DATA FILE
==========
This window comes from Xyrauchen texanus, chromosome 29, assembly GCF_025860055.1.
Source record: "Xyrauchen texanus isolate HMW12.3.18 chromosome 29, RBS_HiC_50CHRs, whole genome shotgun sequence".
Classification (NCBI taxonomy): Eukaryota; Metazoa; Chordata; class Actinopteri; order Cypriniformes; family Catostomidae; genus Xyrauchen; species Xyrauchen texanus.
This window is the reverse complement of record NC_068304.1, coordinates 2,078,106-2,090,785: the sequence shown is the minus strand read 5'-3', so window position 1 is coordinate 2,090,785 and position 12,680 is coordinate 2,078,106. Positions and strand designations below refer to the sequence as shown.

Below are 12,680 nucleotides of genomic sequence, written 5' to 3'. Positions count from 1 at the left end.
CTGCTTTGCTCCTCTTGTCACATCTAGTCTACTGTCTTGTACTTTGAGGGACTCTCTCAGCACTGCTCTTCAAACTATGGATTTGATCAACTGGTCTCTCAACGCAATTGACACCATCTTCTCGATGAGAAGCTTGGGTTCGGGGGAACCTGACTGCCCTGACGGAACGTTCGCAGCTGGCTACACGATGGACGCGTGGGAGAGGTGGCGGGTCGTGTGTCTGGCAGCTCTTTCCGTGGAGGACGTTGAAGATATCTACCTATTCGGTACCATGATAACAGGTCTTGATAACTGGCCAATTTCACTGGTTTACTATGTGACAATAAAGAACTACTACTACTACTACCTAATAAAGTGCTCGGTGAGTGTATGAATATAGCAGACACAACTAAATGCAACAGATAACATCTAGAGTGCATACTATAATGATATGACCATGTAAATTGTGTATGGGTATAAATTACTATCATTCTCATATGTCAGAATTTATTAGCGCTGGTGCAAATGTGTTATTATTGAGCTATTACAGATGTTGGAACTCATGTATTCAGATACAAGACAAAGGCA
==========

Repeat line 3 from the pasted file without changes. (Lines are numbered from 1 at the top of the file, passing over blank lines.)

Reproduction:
Classification (NCBI taxonomy): Eukaryota; Metazoa; Chordata; class Actinopteri; order Cypriniformes; family Catostomidae; genus Xyrauchen; species Xyrauchen texanus.